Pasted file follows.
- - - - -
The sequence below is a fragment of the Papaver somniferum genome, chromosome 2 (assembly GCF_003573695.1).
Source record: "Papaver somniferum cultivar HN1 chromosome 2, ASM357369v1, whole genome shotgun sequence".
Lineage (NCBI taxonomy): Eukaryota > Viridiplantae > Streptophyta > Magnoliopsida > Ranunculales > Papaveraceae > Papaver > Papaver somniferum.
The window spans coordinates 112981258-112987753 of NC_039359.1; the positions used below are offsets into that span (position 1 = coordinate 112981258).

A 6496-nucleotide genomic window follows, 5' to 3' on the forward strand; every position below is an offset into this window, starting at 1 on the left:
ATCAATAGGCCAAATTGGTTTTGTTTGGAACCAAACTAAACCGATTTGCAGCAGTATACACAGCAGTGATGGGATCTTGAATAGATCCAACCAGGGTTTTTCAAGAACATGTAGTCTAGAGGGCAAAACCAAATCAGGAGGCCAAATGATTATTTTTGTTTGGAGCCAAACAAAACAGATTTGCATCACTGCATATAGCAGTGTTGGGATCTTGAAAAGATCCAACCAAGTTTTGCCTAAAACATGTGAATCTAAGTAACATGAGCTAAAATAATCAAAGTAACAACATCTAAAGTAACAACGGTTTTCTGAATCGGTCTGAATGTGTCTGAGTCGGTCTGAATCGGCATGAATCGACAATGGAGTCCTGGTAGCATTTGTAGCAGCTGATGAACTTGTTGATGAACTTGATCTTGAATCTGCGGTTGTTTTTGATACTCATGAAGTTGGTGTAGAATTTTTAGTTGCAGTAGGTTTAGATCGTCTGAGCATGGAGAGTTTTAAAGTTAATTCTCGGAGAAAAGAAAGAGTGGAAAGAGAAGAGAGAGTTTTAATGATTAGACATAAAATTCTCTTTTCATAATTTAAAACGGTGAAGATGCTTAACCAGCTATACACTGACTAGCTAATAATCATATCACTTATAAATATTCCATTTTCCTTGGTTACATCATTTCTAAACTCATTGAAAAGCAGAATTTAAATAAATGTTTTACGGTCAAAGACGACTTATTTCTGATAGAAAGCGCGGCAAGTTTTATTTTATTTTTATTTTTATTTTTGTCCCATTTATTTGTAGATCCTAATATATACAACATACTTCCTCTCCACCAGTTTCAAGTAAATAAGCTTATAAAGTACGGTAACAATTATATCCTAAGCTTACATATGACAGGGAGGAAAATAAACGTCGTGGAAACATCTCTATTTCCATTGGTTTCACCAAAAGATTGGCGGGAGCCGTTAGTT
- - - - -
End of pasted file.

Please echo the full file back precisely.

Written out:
The sequence below is a fragment of the Papaver somniferum genome, chromosome 2 (assembly GCF_003573695.1).
Source record: "Papaver somniferum cultivar HN1 chromosome 2, ASM357369v1, whole genome shotgun sequence".
Lineage (NCBI taxonomy): Eukaryota > Viridiplantae > Streptophyta > Magnoliopsida > Ranunculales > Papaveraceae > Papaver > Papaver somniferum.
The window spans coordinates 112981258-112987753 of NC_039359.1; the positions used below are offsets into that span (position 1 = coordinate 112981258).

A 6496-nucleotide genomic window follows, 5' to 3' on the forward strand; every position below is an offset into this window, starting at 1 on the left:
ATCAATAGGCCAAATTGGTTTTGTTTGGAACCAAACTAAACCGATTTGCAGCAGTATACACAGCAGTGATGGGATCTTGAATAGATCCAACCAGGGTTTTTCAAGAACATGTAGTCTAGAGGGCAAAACCAAATCAGGAGGCCAAATGATTATTTTTGTTTGGAGCCAAACAAAACAGATTTGCATCACTGCATATAGCAGTGTTGGGATCTTGAAAAGATCCAACCAAGTTTTGCCTAAAACATGTGAATCTAAGTAACATGAGCTAAAATAATCAAAGTAACAACATCTAAAGTAACAACGGTTTTCTGAATCGGTCTGAATGTGTCTGAGTCGGTCTGAATCGGCATGAATCGACAATGGAGTCCTGGTAGCATTTGTAGCAGCTGATGAACTTGTTGATGAACTTGATCTTGAATCTGCGGTTGTTTTTGATACTCATGAAGTTGGTGTAGAATTTTTAGTTGCAGTAGGTTTAGATCGTCTGAGCATGGAGAGTTTTAAAGTTAATTCTCGGAGAAAAGAAAGAGTGGAAAGAGAAGAGAGAGTTTTAATGATTAGACATAAAATTCTCTTTTCATAATTTAAAACGGTGAAGATGCTTAACCAGCTATACACTGACTAGCTAATAATCATATCACTTATAAATATTCCATTTTCCTTGGTTACATCATTTCTAAACTCATTGAAAAGCAGAATTTAAATAAATGTTTTACGGTCAAAGACGACTTATTTCTGATAGAAAGCGCGGCAAGTTTTATTTTATTTTTATTTTTATTTTTGTCCCATTTATTTGTAGATCCTAATATATACAACATACTTCCTCTCCACCAGTTTCAAGTAAATAAGCTTATAAAGTACGGTAACAATTATATCCTAAGCTTACATATGACAGGGAGGAAAATAAACGTCGTGGAAACATCTCTATTTCCATTGGTTTCACCAAAAGATTGGCGGGAGCCGTTAGTT